Processed Cheese Product the First “Kids Eat Right” Pick by American Nutritionists



The influx of healthy foods and healthy eaters in America has led to the declaration of a new “disorder” called “orthorexia,” which describes someone a little too preoccupied by healthy eating.

But is that the real issue considering the sad state of the American food supply (just look at all the foods banned in other countries)? 

Americans looking for nutritional guidance more than ever, but many are starting to believe corporate influence to be a real problem.

And considering the latest labeling snafu brought to you by our top dietitians and one of the biggest processed food giants in the world, it’s not that hard to see why.

Processed Cheese Snack a Top Health Pick?

As a general rule, anything that Homer Simpson eats in the middle of the night by the dozen should probably not be considered a health food.

But that’s exactly what thousands of parents could now think thanks to the Academy of Nutrition and Dietetics and Kraft, whose processed cheese slices have just been granted the privilege of being the first to include the new “Kids Eat Right” logo on their products.

The logo seems to indicate that the heavily processed cheese snacks are a healthy pick for kids, although a program rep told the New York Times that it wasn’t the intent.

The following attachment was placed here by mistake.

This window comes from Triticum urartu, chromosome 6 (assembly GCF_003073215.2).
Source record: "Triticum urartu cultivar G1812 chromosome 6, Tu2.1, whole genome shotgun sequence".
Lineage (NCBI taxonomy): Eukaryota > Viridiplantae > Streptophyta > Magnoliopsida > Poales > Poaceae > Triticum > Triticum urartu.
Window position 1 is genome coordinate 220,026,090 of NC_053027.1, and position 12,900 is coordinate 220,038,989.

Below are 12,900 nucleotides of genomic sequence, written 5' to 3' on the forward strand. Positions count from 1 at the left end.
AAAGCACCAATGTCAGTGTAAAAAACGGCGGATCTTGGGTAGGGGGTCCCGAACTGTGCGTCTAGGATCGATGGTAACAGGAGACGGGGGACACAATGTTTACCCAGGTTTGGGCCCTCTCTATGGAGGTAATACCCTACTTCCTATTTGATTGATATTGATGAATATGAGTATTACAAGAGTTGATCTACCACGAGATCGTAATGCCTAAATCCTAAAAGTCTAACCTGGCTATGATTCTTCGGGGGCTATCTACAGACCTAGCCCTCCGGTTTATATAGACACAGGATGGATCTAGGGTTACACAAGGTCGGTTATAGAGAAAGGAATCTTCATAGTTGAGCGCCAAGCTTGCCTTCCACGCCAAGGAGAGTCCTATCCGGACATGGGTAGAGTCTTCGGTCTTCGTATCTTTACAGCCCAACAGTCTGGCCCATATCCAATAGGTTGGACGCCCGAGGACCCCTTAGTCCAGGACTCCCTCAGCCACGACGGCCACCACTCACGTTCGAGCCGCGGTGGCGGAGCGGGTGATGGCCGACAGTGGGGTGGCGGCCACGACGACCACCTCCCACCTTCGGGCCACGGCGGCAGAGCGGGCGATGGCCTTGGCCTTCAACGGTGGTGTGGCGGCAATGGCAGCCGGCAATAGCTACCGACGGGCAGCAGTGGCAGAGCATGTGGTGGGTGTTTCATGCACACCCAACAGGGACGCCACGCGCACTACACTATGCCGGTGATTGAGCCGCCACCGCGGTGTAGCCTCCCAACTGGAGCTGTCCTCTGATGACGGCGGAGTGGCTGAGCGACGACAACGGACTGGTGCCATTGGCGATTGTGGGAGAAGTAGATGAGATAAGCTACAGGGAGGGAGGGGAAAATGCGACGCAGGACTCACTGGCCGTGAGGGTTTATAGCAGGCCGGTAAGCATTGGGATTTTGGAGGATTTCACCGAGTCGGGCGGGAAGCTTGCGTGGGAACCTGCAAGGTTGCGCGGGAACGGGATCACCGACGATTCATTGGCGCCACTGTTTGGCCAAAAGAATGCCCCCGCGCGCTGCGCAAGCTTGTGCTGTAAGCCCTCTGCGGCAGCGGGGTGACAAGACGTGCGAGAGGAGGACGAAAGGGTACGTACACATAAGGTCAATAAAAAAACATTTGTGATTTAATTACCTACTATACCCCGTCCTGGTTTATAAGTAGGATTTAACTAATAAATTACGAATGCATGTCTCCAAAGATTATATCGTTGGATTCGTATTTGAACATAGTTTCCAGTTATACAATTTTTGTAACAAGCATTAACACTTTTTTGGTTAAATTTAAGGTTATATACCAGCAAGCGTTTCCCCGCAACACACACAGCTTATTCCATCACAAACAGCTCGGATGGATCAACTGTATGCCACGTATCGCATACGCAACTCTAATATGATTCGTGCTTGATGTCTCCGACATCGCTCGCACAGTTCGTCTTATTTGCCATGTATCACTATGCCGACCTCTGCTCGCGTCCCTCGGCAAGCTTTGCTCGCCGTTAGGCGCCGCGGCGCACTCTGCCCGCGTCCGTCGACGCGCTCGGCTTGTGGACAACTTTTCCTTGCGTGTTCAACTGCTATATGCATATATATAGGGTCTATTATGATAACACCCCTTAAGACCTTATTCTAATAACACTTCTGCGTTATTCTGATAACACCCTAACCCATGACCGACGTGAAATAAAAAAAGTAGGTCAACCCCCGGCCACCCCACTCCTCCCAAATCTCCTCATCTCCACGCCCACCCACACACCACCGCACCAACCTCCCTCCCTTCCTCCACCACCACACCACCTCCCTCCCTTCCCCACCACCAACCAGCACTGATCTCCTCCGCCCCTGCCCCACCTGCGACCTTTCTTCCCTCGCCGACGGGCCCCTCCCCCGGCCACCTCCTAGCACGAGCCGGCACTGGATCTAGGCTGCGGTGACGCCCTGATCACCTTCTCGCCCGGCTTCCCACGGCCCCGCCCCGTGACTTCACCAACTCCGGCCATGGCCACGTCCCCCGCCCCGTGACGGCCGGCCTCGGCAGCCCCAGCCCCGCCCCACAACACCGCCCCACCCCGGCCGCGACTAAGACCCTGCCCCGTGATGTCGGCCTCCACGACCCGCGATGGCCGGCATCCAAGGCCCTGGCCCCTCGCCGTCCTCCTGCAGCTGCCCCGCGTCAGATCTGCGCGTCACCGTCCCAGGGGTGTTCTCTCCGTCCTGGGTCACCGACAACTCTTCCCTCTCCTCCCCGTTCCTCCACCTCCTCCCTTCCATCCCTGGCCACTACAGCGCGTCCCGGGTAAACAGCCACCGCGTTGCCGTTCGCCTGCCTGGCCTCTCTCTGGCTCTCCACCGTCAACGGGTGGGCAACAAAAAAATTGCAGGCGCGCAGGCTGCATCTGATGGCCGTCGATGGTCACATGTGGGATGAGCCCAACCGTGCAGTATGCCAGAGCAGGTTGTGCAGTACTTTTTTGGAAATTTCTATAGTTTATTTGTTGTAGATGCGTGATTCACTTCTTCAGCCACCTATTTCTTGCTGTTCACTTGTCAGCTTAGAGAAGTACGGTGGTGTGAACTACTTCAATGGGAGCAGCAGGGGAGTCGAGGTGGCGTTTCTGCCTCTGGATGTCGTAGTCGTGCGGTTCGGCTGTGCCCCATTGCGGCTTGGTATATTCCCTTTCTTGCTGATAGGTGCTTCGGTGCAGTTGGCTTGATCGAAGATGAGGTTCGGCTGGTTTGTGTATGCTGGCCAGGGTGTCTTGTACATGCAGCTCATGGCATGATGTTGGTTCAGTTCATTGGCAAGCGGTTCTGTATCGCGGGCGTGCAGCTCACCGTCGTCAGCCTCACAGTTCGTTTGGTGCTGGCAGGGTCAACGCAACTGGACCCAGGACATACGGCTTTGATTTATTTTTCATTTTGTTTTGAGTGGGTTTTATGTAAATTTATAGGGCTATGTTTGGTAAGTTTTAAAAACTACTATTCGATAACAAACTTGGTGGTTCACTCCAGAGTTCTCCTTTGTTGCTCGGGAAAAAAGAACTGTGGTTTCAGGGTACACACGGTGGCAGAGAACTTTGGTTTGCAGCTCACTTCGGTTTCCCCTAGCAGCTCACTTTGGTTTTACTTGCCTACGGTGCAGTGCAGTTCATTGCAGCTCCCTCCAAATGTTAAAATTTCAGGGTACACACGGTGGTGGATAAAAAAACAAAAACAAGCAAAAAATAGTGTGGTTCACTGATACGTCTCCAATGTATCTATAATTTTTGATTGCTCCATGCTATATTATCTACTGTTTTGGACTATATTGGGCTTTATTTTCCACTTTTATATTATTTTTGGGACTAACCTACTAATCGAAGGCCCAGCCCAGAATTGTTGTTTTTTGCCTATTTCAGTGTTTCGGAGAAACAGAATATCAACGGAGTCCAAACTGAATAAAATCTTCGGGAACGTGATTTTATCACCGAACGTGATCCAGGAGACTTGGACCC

kraft healthy cheese

Kraft Singles photo via the Kraft Facebook page.



The Kids Eat Right seal is said to identify the brand as a “proud supporter of Kids Eat Right,” but the question is whether or not parents will know the difference or simply see it as an endorsement of the type of food that many believe has greatly contributed to America’s nightmarish health and obesity epidemics. 

The organization counts Coca Cola, Unilever and Pepsi among its sponsors which has even led to the formation of the Dietitians for Professional Integrity group, comprised largely of disenchanted former members according to the Times article.

My jaw just hit the floor and my eyebrows just hit the ceiling,” said Andy Bellatti to the Times about his reaction to the news.

Do you trust the Academy of Nutrition and Dietitics? Let us know in the comments below, and don’t forget to Like us on Facebook by clicking here and then clicking the Like button.





Categories: AltHealthWORKS, GMO Foods, and GMO Propaganda.
About Nick Meyer

Nick Meyer is a journalist who's been published in the Detroit Free Press, Dallas Morning News and several other outlets. He founded AltHealthWORKS in 2012 to showcase extraordinary stories of healing and the power of organic living, stories the mainstream media always seemed to miss. Check out Nick's Amazon best-seller 'Dirt Cheap Organic: 101 Tips For Going Organic on a Budget' by clicking here, as well as its sequel Dirt Cheap Weight Loss.